Black Breast Cancer centralises basic relevant breast cancer information for people of African heritage. It represents what I wanted to find in resources when I was initially diagnosed with the disease.
Quite simply, when I was making decisions about my health, I wondered what other black women had done and were doing elsewhere. It dawned on me that although discreet voices of breast cancer had twittered around in the background of my life for many years, I had no tangible reach to my sisters except one. I’ll be forever grateful to Juliet Amoa, who was one of my guiding lights. Otherwise, I felt disempowered by undergoing this breast cancer journey with the experiences of others mainly unknown to me.
As a Black African Woman of Jamaican parentage, born and raised in Britain, I want Black Breast Cancer to be a place of refuge, wherever you are in the world. Let it be a place where you can get support and reassurance. You are but a click away from WITNESSING, WATCHING or READING stories about the breast cancer experiences from someone who looks like you.
At the same time, I shall be clear that I had support from beautiful white friendships I value deeply, especially Nicola Buckle and Maura Evans. Ultimately, love and support are something to receive with grace regardless of what we look like or who we know ourselves to be.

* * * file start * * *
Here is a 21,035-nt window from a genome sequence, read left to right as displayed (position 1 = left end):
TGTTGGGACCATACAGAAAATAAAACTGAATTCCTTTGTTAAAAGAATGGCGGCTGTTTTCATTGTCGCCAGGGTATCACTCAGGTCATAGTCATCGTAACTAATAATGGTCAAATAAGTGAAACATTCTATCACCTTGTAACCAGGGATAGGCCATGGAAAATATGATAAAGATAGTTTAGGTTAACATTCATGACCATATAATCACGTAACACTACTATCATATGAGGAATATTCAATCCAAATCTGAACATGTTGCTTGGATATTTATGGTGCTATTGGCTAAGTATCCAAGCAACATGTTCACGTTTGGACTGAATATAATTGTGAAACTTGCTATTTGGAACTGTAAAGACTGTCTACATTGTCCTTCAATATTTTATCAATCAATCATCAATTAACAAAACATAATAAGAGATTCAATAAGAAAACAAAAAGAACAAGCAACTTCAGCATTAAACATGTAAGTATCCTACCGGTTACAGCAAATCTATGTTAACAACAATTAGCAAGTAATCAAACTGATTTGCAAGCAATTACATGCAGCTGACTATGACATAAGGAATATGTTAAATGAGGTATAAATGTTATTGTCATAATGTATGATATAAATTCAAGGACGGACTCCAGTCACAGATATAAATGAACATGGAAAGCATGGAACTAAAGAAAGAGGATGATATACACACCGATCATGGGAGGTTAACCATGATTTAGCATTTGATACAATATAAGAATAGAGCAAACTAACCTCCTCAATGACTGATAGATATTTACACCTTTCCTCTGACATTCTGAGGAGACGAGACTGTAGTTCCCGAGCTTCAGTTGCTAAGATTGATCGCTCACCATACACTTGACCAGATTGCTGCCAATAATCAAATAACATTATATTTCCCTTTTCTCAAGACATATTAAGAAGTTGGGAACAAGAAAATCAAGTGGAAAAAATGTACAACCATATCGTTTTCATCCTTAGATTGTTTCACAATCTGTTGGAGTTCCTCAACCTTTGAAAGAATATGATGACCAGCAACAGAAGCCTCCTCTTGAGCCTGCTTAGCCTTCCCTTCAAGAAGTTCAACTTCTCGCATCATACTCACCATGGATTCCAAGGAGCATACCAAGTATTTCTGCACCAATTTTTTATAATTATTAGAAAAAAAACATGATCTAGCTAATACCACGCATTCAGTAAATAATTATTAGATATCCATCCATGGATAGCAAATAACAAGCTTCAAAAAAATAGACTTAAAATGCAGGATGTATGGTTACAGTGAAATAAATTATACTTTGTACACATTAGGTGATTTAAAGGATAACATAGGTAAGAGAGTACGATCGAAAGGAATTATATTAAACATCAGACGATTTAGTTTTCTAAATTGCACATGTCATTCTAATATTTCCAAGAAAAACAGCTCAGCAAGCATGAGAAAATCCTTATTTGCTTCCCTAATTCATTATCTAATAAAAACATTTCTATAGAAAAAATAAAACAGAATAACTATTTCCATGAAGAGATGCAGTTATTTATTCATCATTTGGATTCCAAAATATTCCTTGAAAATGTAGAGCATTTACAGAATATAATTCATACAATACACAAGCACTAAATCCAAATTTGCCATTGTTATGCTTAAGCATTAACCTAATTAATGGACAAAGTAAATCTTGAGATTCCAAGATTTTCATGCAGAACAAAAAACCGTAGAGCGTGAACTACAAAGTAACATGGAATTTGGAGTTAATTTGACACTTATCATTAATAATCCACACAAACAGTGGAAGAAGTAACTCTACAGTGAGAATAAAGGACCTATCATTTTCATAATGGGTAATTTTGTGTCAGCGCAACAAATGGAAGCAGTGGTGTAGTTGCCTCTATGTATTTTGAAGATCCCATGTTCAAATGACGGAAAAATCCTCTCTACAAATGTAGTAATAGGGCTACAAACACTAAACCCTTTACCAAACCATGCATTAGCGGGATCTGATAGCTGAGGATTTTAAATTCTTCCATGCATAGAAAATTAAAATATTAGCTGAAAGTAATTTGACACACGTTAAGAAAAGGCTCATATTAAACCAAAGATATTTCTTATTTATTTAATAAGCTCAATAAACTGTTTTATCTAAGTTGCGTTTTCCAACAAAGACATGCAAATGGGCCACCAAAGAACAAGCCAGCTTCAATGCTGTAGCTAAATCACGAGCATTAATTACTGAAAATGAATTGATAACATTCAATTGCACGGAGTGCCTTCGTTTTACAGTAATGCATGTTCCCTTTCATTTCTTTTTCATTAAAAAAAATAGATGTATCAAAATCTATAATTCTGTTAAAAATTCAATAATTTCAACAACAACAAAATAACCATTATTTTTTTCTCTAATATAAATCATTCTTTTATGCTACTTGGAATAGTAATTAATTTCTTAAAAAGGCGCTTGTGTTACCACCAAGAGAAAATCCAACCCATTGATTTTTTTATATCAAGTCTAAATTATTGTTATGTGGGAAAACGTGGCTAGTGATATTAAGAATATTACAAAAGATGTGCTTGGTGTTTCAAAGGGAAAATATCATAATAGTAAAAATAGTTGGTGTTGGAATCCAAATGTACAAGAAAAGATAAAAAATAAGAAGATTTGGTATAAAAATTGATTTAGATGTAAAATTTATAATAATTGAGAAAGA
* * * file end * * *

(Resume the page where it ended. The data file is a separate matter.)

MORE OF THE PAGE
Once my breast cancer treatment began, I learned of the possible breast cancer threads interweaving with African ancestry. The first person to alert me was Dr Fiona Castell, my oncologist, a British woman from Kings College London, where I received my treatment. She was worried about the higher rates of black women dying from the disease in South London, and that’s when the world of breast cancer and black women introduced itself to me.
For most of my life, I’ve worried about political rights, social justice, reparations, the education of black African people, and more. With sharp clarity, it dawned on me (whilst pondering my mortality) that we needed to stay alive first.
I was staggered to learn that the black breast cancer pattern in South London mirrored a worldwide profile.
So Black Breast Cancer fulfils one of my promises to the ancestors given full recovery. I’m blessed with a second chance, so I’m trying as hard as I can to give back wisely. The aim is to put us at the centre of our breast cancer health concerns. You’ll see as you go along that the racial component is a crucial one though there’s still a considerable amount for us to learn.
Oncologists, researchers, geneticists, and general practitioners, play their part with varying degrees of success. We need to play ours, especially once we know better. By putting African heritage families at the centre of our breast cancer lives, we can not only learn from each other but find more effective strategies together as we advance.
Producing future generations depends on the maintenance of healthy black women – nearly all breast cancers start from the milk duct of our breast glands. Yet the least amount of money is spent upon us, whether in medical research or our public lives.